Everyone has their own path to the speech, language, and hearing world, and it’s important to recognize every path is different. Some students attend a program specifically tailored to communication sciences and disorders (CSD), whereas others may have a background in linguistics or psychology.
No matter what you’re majoring in, I believe everyone should take that step towards gaining leadership experiences. It’s easy to get caught up in the idea that you need to do this to grow your resume in preparation for grad school—but don’t let that be your focus! Instead, focus on helping yourself grow as a leader—through actual, hands-on experience.
1. Knock on Every Single Door of Opportunity
Working up the courage to take on leadership opportunities is incredibly daunting. However, I discovered that doing the things that scare us can turn out to be the most rewarding experiences—and serve us well in our careers. Opportunities don’t usually fall into your lap; they stem from actively searching the Internet and reaching out to professionals. That’s how I found most of my opportunities!
Over the summer of my junior year, I knew I wanted to gain hands-on experience working with children who had disabilities. I challenged myself to volunteer at Camp Victory Junction in North Carolina. I worked as a cabin counselor for a week, serving children with cerebral palsy. I had the time of my life! Did I sing a lot of Disney songs, have dance parties, take part in cabin chats, and get pied in the face? YES! But I also heard personal stories from children who said they wanted more respect from people—they felt like others judged their intelligence because they used an augmentative and alternative communication (AAC) device.
As future audiologists; speech-language pathologists; and speech, language, and hearing scientists, we must recognize that gaining leadership experiences which allows us to see a new perspective is crucial to gaining a stronger understanding of how to be an advocate.
My lesson learned . . . Don’t wait for the opportunities to come knocking on your door: Seek them out yourself.
2. Research Isn’t Scary
Research plays a large role in the CSD discipline. However, students sometimes view research as a large mountain they’re not ready to climb. Don’t be afraid to climb that mountain!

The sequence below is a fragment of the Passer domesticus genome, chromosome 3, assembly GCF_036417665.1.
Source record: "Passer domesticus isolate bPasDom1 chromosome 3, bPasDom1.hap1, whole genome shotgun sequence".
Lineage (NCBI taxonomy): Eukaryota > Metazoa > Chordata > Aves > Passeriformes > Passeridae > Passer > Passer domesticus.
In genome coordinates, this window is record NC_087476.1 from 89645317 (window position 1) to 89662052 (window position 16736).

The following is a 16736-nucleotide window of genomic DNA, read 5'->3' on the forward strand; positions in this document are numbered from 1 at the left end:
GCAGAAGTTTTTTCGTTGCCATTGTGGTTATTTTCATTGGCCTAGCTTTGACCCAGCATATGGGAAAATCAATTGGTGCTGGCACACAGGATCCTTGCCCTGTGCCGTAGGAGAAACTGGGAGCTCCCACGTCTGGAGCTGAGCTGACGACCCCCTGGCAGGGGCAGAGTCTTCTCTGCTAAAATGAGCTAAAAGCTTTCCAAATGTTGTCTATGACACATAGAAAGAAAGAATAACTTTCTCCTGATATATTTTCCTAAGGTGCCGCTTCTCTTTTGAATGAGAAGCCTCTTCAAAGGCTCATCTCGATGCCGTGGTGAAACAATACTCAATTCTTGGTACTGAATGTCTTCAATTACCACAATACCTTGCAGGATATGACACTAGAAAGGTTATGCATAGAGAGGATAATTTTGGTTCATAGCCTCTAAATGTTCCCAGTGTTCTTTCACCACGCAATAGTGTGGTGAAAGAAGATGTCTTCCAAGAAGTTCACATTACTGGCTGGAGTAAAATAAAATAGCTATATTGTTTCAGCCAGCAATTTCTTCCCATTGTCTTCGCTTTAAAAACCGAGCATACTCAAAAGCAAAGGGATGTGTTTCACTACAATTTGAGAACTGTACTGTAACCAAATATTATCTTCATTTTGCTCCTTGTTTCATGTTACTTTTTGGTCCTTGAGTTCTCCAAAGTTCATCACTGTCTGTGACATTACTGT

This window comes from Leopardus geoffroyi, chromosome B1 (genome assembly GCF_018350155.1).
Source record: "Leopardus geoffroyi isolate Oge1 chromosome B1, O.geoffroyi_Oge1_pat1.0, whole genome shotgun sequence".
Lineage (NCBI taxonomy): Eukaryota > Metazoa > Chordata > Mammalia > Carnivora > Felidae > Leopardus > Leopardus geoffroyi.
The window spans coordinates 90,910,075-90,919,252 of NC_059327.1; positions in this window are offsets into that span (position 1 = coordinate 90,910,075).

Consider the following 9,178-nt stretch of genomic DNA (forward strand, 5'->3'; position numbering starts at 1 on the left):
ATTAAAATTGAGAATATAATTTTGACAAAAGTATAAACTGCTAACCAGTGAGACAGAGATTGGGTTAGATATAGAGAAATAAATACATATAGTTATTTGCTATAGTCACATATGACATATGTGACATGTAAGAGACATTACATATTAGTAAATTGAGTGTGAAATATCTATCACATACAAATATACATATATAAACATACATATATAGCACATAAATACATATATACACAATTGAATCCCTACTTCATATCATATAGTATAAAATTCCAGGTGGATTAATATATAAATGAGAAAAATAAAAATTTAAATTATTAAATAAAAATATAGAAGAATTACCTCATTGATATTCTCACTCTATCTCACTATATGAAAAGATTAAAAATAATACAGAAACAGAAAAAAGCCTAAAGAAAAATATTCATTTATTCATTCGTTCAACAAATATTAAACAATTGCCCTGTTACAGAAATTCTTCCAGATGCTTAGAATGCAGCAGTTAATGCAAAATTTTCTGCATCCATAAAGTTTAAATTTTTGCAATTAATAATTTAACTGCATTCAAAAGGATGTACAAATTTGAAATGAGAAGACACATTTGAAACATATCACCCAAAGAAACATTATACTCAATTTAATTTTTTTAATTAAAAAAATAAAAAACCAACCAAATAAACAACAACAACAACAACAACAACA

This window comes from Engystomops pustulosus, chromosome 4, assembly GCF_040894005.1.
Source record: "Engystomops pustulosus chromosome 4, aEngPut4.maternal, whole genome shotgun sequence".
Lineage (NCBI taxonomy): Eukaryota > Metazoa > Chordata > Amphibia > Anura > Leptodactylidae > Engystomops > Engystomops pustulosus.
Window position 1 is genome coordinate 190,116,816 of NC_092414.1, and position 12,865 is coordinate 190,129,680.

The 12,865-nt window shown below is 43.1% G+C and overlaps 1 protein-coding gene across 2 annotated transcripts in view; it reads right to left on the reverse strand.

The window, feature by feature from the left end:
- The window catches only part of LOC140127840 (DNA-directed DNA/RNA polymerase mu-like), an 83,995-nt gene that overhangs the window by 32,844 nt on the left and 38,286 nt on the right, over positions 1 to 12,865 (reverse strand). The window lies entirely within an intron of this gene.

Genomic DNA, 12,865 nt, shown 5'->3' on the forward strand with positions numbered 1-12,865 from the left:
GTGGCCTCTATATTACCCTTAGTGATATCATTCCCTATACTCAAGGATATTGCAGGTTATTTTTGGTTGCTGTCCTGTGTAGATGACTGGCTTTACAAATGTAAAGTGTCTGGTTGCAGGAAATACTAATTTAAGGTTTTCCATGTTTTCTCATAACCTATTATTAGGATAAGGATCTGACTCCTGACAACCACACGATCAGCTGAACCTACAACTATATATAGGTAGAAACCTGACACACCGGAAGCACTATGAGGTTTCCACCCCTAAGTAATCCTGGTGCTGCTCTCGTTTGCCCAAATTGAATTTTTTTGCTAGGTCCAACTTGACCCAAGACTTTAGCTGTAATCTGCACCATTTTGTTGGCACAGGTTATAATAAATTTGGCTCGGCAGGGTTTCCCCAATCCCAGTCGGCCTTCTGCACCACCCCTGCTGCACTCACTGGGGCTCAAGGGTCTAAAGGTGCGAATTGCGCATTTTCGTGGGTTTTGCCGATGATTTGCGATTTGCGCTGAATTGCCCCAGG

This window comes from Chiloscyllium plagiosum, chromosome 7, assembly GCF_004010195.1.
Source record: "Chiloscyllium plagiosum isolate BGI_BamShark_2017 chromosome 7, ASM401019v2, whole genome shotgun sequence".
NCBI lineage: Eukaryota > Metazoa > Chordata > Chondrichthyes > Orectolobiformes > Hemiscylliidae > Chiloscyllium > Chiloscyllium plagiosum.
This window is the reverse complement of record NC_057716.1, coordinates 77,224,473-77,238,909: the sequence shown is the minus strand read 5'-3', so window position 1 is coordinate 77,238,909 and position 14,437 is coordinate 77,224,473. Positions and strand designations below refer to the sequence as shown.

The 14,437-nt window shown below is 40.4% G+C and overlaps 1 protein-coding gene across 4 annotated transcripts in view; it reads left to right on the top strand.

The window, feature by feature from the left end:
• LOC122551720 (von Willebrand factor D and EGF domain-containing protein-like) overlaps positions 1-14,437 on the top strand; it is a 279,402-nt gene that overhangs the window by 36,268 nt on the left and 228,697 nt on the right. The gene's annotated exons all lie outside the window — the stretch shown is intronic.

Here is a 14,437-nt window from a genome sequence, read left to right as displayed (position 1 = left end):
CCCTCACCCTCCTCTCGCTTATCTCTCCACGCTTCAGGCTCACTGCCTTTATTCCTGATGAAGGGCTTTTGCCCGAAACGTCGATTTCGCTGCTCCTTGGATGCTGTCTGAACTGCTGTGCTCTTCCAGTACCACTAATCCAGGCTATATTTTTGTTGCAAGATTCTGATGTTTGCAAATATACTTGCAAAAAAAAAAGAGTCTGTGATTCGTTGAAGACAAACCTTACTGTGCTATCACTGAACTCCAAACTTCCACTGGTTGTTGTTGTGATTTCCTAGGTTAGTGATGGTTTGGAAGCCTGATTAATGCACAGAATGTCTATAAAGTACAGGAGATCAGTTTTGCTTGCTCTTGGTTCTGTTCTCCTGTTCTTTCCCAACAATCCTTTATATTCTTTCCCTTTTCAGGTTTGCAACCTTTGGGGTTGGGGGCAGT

In the spring of my junior year, I was able to work one-on-one with a professor (shoutout to Dr. Arianna Rigon), and we took baby steps into research. Now, I’m working with another professor (thank you, Professor Kelly Rutherford) who, because of my prior experience, is trusting me to be the co-investigator in a research project. Professors are understanding. They recognize research can be scary if you’re new to it. Having an open conversation with your professors about how they can guide you will go a long way.
3. Ask for Accommodations
One thing I’ve struggled with throughout my college experience is knowing when to ask for accommodations. I have profound hearing loss in my right ear and I’ve worn hearing aids since the 4th grade. However, I still struggle with asking professors to repeat themselves if I don’t hear them because of all the background noise from their computer with virtual classes. When that happens, I often wonder, “Is it just me? Are others experiencing this, too?”
Look into your school’s disability services, your state’s vocational rehabilitation programs, and other forms of support. It’s a great way to grow. In order to be an advocate and leader for other people, we must first learn how to advocate for ourselves and our own needs.
4. Go National
As a senior in the undergraduate program at Marshall University, I’m the 2020–2021 Marshall University NSSLHA President, as well as the Marshall University Student Representative for the West Virginia Speech-Language-Hearing Association (WVSHA). Although I love serving West Virginia, I’ve always known I wanted to serve a wider population. That’s what led me to apply to be a National NSSLHA Student State Officer (SSO).
Being able to serve as my state’s SLP SSO has been very rewarding; I’m working with students from all over the nation. This position has allowed me to build a network of professional contacts, meet others who are passionate about the profession, and grow as a leader. As an SSO, I’m also learning what other states and universities are doing with their NSSLHA chapters. If you’re interested in volunteering and getting involved with National NSSLHA, check out their Student Leadership page! They have amazing leadership opportunities for students!
5. Start NOW!
Although COVID-19 has brought many opportunities to a halt, there are still many ways for you to get involved and strengthen your leadership abilities. Maybe this means enrolling as a work-study student (serving your academic department) or sending an email to that professor you connect with and asking if they’d like to take you under their wing for research. Whatever it is, I hope you’re able to grow as a leader.
What are you waiting for? Start knocking on those doors of opportunity—right now!